he hindemith years mark a watershed in the history of the School. Growth in numbers was part of the change. In 1939, before he was hired, YSM awarded a total of seven degrees. By 1953, his final year on the faculty, the School listed nineteen Master of Music graduates and twentyseven Bachelors of Music. The preWorld War II course catalogs give the impression of YSM as a regional school, focused on applied music for part-time students and schoolteachers, basically a five-year undergraduate curriculum with a small master’s program as an annex. The 1940s started the trend toward greater professionalization of the School, which would become an entirely graduate-level institution in 1957.
“He was energetic, fast-moving, fasttalking,” Emma Lou Diemer ’49bm recalls. “I remember him vividly, at the blackboard writing a line of music and adding other, contrapuntal, lines to it – demonstrating, really, his composing method and practice.” Hindemith served as a catalyst in the major overhaul of the YSM curriculum, a process that had been stalled since 1939. His demands for sweeping revisions frightened some faculty members but led to action – the naming of a new dean, the progressiveminded Bruce Simonds, and the creation of an ad hoc committee that reportedly honored the spirit, if not all the particulars, of Hindemith’s
Composition students were sometimes puzzled or frustrated by their teacher’s methods. As Franklin Morris ’49BM, ’51MM recalls, “The students brought their compositions to class each week as works in progress, and had them criticized by the teacher. In the Paul Hindemith method, students showed their manuscripts, and he took over, as if saying ‘I’ll finish it for you.’ …He enlightened you in the way the music might have gone anyway. I showed him lots of pieces, but rarely finished them myself. Yet you used the enlightenment he provided. It was not wrong as a method; I felt I had to learn somehow.” Wyner said: “I didn’t give a damn about theory. I wanted him to get right to us, how do you write a piece of music, inflect it, make a form, develop it? The background he provided was beyond my adolescent capacity to absorb. Others were smarter about it.”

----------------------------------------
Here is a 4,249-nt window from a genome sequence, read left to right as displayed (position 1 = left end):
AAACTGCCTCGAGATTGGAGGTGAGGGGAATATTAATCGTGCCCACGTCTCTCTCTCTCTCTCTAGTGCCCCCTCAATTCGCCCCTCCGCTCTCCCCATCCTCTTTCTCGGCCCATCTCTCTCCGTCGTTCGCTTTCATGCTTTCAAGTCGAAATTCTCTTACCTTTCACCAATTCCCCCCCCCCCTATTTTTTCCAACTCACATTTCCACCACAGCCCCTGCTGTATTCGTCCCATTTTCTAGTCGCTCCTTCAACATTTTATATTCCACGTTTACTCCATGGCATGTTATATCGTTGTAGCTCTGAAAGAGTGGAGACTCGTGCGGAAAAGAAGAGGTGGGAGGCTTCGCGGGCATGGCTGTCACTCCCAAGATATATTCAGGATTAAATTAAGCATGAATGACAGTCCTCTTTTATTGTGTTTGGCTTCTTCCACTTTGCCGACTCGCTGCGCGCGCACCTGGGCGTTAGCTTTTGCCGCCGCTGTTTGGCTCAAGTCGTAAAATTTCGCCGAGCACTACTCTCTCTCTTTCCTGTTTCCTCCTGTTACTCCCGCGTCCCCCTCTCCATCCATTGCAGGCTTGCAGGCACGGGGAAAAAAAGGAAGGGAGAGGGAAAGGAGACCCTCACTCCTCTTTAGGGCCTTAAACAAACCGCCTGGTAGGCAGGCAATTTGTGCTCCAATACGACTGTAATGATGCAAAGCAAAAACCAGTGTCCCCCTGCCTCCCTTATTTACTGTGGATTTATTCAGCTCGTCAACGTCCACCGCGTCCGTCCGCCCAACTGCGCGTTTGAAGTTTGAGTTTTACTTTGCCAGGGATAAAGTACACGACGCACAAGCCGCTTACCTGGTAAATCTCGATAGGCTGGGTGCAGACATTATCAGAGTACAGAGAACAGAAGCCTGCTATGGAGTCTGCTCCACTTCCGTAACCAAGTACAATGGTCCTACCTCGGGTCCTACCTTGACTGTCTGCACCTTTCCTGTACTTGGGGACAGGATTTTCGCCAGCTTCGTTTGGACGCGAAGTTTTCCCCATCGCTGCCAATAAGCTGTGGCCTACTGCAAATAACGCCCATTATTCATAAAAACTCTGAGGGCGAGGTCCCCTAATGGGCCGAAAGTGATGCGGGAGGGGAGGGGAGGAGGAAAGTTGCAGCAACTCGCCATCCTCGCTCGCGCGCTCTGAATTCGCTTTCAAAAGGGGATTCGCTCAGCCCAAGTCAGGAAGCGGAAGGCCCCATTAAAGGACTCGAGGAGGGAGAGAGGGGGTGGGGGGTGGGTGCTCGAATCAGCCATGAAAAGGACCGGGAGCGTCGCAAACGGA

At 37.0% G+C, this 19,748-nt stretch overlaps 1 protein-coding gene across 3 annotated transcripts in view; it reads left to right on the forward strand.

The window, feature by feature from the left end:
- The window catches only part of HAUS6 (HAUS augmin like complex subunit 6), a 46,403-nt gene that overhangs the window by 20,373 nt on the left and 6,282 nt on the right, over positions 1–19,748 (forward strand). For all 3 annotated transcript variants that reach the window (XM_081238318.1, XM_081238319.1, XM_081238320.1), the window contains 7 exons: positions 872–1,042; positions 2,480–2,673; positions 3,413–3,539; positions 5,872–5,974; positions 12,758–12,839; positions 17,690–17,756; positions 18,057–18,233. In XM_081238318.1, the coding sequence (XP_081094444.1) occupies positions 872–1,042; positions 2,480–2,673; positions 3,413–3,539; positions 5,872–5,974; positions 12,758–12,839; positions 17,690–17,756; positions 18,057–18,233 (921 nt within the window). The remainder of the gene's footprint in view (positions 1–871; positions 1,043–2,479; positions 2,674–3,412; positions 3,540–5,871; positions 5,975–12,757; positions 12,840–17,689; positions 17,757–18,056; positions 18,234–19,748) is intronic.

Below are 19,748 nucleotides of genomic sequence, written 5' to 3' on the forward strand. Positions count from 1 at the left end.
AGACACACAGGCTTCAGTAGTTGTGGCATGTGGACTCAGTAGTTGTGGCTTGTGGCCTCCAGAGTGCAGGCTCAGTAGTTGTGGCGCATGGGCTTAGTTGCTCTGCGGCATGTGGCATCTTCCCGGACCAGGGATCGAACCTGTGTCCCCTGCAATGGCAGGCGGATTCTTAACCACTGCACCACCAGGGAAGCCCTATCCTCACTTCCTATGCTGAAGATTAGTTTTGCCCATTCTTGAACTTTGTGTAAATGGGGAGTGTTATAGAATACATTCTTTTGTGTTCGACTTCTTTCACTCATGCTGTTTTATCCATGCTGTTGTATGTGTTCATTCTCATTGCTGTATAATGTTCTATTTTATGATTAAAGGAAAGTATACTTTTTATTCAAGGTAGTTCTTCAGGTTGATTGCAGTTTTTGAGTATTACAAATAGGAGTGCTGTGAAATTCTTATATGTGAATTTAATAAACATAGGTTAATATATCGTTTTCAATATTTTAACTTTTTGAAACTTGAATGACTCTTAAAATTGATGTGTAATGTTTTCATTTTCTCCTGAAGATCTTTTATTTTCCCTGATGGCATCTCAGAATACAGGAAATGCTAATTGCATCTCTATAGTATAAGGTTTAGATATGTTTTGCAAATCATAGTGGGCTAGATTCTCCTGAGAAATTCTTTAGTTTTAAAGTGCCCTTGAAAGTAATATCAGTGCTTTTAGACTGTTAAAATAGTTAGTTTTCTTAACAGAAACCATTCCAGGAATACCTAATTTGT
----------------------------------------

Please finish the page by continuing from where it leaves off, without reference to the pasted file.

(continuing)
The Hindemith years mark a watershed in the history of the School.
Growing enrollments were fueled in part by the G.I. Bill for returning veterans and in part by the presence of Hindemith. Interviews with YSM graduates of the period confirm his drawing power; every one cites the same reason for their choice of school. “My children went to Yale,” remarks Mitch Leigh ’51bm, ’52mm; “I went to Hindemith. If he’d been teaching in Brooklyn, I’d have gone there.” Leigh recalls hearing Hindemith’s Mathis der Mahler symphony on the Armed Forces radio station and deciding immediately to study with the composer.
Another young war veteran, Willie Ruff ’53bm, ’54mm (a YSM faculty member since 1971), applied to Yale after he read an interview with Charlie Parker in Downbeat magazine. “Parker said, if I had the opportunity I would go to Yale where this German cat is teaching. I’d sit at his feet and learn some music. His name is Paul Hindemith.” Yehudi Wyner ’50ba, ’52bm, ’53mm (a member of the YSM faculty 1964–1977) came to Yale as an undergraduate because of Hindemith, but had to wait years to study with him since only master’s students were eligible for the privilege. “Hindemith impressed you right away,” Wyner says, “with his extraordinary charisma and his explosive energy.”